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Whose Embargo Is It, Anyway?

Dwayne Andreas
From the Print Edition:
The Cuba Issue, May/Jun 99

From a business perspective, the restrictions and prohibitions regarding commerce with Cuba are neither cost-effective nor time-effective. According to the New York City-based U.S.-Cuba Trade and Economic Council, in 1998 Cuba imported approximately $650 million in bulk-food commodities (cooking oil, chicken, pork, powdered milk, soy, rice, beans, wheat, etc.) for distribution to its 11 million citizens. Millions of dollars more were spent importing food products to feed the 1.4 million tourists who visited the country last year, and even more will go to feed the 1.7 million tourists expected to visit this year. In the 1980s and early 1990s, Cuba was importing approximately $1 billion annually in bulk-food commodities.

From where do the majority of these food products originate? France, Argentina, Mexico, Spain, China, the Netherlands, New Zealand and Canada (the single largest trading partner of the United States).

This year, farmers in the United States are watching as domestic and international bulk-food commodity prices continue to decrease. In large measure, these price decreases are a result of a) ironically, increasing efficiencies that continue to permit farmers in the United States to be the most productive in the world and b) the inability of traditional export markets to maintain existing purchasing levels due to their own domestic economic difficulties. Logic would dictate what to do to help the farmers: create new export markets. Logic would dictate what not to do to help the farmers: support taxpayer bailouts in lieu of creating new export markets. Unfortunately, the definitions of logic in the private sector and in the public sector are far too often at odds.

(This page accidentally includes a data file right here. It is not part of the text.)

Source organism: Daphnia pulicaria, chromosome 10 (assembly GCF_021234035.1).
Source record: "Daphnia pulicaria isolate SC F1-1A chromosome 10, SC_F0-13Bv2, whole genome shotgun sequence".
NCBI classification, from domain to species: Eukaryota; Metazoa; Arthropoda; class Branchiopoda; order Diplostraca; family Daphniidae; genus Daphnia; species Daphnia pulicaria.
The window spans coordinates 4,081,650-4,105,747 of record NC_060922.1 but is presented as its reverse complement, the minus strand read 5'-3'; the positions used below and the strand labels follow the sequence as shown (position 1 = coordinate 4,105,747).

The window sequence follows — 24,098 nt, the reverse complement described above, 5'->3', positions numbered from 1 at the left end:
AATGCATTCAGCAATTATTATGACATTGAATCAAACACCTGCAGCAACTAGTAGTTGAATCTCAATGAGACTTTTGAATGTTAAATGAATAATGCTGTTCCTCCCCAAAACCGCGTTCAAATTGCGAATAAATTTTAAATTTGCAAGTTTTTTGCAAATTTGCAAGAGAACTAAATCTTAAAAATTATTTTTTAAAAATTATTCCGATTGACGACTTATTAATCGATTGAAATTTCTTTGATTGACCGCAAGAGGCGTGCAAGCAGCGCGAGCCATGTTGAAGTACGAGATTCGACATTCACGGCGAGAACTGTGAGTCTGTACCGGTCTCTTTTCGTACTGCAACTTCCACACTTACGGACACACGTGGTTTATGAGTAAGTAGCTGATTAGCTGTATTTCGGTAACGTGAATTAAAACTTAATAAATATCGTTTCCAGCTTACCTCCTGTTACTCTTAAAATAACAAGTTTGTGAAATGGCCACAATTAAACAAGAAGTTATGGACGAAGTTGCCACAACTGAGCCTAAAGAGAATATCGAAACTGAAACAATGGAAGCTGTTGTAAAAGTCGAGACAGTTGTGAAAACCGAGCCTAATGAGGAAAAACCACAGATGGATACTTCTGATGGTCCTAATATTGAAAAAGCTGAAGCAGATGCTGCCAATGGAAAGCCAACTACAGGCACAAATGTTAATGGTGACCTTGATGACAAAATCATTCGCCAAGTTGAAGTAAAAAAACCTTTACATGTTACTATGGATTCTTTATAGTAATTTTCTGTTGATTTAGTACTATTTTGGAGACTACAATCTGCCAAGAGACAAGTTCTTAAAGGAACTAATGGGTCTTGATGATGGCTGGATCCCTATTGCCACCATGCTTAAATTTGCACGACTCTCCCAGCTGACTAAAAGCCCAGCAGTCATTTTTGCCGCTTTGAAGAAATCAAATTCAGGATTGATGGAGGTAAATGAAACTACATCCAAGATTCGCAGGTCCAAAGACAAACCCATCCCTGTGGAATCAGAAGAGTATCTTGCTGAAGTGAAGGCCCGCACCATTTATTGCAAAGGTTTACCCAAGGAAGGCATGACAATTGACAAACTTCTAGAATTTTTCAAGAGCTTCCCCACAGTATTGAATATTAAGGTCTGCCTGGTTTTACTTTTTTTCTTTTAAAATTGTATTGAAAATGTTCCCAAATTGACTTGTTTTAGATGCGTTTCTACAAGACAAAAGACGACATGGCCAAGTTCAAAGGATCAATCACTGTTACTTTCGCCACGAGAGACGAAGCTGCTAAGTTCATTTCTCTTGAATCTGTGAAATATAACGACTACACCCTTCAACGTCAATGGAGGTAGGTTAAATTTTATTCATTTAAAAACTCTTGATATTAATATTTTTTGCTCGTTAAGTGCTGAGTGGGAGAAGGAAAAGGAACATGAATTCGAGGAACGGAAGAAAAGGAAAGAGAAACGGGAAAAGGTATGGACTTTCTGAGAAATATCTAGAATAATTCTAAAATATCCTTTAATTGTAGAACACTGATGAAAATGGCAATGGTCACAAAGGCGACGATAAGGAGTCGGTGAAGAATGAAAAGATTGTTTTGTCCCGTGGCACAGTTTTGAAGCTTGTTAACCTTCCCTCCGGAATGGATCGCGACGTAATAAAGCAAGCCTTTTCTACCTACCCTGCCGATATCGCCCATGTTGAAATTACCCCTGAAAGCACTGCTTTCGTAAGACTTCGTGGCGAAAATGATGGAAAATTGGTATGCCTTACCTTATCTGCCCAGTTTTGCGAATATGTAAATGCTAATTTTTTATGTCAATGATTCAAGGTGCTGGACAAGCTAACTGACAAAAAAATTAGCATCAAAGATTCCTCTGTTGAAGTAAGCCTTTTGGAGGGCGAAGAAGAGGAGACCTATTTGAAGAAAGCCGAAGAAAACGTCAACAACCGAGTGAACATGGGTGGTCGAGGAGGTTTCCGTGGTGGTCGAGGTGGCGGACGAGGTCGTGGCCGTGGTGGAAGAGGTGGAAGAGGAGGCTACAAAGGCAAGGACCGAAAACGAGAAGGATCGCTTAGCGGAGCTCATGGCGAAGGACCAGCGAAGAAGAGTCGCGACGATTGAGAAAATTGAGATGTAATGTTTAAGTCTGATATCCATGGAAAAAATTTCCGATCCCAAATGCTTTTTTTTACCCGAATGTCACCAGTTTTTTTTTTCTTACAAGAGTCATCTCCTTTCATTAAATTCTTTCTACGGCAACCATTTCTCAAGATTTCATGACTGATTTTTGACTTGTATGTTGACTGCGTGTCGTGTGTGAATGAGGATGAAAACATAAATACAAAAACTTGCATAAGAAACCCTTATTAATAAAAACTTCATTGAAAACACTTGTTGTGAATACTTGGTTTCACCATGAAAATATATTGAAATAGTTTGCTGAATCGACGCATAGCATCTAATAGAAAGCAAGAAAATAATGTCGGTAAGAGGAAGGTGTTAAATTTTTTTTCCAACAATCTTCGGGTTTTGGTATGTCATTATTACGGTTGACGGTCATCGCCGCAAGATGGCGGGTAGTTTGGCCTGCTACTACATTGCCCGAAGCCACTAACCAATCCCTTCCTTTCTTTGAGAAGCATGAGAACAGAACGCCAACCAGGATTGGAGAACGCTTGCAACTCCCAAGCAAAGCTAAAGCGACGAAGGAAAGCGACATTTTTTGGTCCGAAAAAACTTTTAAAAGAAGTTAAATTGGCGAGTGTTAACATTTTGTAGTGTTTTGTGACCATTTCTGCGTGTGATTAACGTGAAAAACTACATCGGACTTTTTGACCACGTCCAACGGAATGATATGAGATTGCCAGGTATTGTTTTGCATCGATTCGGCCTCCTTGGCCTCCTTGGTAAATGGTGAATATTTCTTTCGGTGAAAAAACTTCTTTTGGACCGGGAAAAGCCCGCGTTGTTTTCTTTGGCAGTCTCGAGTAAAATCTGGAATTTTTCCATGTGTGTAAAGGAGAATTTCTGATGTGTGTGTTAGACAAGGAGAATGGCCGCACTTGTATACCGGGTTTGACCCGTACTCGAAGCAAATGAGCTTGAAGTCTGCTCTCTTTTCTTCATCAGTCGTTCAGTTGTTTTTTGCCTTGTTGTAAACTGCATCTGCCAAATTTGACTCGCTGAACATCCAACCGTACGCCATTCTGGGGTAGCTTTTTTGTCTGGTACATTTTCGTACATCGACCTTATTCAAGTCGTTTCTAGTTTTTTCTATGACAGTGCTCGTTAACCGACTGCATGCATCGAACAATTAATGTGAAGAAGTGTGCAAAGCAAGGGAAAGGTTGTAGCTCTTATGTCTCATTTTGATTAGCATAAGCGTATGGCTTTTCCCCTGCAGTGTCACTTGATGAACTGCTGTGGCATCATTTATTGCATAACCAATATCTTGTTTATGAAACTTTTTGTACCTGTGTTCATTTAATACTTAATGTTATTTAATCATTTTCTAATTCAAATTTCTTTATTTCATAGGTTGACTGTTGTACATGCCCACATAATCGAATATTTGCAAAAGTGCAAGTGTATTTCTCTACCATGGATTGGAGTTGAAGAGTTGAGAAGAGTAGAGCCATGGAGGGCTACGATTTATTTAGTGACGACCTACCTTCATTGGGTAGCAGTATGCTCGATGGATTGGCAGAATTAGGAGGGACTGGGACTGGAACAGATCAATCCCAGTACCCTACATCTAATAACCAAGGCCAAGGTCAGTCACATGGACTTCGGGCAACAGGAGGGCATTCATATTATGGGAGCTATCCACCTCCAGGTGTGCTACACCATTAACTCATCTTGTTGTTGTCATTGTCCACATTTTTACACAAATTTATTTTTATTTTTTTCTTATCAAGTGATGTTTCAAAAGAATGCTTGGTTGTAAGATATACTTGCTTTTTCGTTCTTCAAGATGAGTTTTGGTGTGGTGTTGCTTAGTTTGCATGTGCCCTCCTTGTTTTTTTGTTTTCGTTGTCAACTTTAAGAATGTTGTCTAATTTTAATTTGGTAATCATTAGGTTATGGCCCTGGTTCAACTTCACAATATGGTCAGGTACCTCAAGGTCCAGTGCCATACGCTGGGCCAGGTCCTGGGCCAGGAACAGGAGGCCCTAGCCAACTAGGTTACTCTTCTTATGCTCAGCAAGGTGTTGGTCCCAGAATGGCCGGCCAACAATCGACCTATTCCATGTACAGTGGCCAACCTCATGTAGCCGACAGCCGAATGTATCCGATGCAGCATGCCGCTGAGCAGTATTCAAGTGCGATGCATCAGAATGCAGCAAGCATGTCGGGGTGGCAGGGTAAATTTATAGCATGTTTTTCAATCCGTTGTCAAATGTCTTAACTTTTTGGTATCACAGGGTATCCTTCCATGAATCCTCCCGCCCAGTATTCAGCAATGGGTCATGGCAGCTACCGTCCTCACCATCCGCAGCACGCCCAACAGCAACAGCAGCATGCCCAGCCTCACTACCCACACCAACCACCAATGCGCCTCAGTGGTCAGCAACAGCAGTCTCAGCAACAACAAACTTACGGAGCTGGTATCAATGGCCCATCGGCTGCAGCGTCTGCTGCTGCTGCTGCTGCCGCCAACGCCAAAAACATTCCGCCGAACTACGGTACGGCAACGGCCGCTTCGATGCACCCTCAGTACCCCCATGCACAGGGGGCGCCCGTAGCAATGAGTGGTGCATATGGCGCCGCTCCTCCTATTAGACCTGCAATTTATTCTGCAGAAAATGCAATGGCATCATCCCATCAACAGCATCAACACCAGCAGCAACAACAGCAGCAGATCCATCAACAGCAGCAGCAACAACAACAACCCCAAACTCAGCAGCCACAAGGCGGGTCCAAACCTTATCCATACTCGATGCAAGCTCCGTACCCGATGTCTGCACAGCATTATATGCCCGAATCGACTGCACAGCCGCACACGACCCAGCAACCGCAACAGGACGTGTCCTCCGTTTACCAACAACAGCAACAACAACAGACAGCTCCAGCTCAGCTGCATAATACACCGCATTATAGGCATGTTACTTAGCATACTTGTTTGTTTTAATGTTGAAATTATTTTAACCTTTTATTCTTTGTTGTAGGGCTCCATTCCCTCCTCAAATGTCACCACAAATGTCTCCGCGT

In 1998, the value of U.S. agricultural exports was approximately $51.7 billion. Today, Cuba could almost immediately become a substantial export market for U.S. farmers. For every new $1 billion in exports, the U.S. Department of Commerce reports that approximately 20,000 jobs are created. Cuba could reasonably sustain and then expand to such a level of imports--thus creating new jobs in the United States.

There are those who advocate maintaining the status quo as the most cost-effective means by which to achieve U.S. policy goals in Cuba. There are those who advocate increased pressure, and others who advocate lessening pressure. All three positions have merit.

Amazing, however, is the number of politicians, pundits and others who hold fast to views about Cuba without ever having visited the country. Watching "The Newshour with Jim Lehrer," reading The Wall Street Journal or listening to National Public Radio must not be

substitutes for seeing for yourself. President Ronald Reagan, upon arriving in Moscow in 1988, said that seeing the Soviet Union once was more important to him than hearing about it 1,000 times.

To those who espouse the view that permitting U.S. businesses to conduct transactions within Cuba will undermine, rather than promote, U.S. policy goals, they are simply wrong. Can anyone rationally argue that U.S. companies exporting to Cuba, importing from Cuba, providing services within Cuba or investing in Cuba would "look the other way" when finding a problem? A prosperous Cuba means a more prosperous United States.

To those who want to see an increase in the standard of living of the Cuban people, the solution is this: permit U.S. companies to create employment opportunities. Cuban government-operated companies and companies from other countries, including those already operating within Cuba, will have no choice but to maintain parity with, or exceed, new wage levels established by U.S. companies or risk losing quality employees. We will be the rule, not the exception.

By not interacting today with Cuba, the United States is sacrificing an ability to influence treaties, laws and regulations that affect commercial transactions within that nation. Assisting the National Assembly of Cuba are representatives from the governments and universities of Canada, the United Kingdom, Spain, France, Italy and Mexico, among others. It is in their interest to establish commercial environments that will provide a competitive advantage to companies within their countries, perhaps to the detriment of U.S. businesses.


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